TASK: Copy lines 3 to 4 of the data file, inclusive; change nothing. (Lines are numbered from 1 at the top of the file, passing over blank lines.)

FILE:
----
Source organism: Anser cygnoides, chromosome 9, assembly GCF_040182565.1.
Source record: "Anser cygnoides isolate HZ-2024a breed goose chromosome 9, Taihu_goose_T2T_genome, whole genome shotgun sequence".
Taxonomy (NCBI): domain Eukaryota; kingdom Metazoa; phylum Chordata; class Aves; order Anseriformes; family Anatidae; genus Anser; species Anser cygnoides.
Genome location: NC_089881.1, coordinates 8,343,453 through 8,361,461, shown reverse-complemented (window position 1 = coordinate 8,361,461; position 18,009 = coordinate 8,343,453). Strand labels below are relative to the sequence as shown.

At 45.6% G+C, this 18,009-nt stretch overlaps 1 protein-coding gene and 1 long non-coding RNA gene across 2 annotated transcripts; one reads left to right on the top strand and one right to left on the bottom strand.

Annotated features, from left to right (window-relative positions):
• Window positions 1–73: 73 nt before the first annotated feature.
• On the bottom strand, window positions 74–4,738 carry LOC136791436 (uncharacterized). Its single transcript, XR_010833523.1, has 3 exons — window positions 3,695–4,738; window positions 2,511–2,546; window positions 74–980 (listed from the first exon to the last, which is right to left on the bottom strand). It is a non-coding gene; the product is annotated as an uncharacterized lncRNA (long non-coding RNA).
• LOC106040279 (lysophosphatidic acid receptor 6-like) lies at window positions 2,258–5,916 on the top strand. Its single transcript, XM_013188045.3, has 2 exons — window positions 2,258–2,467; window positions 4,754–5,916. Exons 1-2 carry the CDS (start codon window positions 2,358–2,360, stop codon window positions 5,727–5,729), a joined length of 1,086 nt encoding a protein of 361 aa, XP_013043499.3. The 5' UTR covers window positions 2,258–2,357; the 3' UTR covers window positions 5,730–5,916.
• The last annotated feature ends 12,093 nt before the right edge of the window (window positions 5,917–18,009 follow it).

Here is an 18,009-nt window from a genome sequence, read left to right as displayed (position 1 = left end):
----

Taxonomy (NCBI): domain Eukaryota; kingdom Metazoa; phylum Chordata; class Aves; order Anseriformes; family Anatidae; genus Anser; species Anser cygnoides.
Genome location: NC_089881.1, coordinates 8,343,453 through 8,361,461, shown reverse-complemented (window position 1 = coordinate 8,361,461; position 18,009 = coordinate 8,343,453). Strand labels below are relative to the sequence as shown.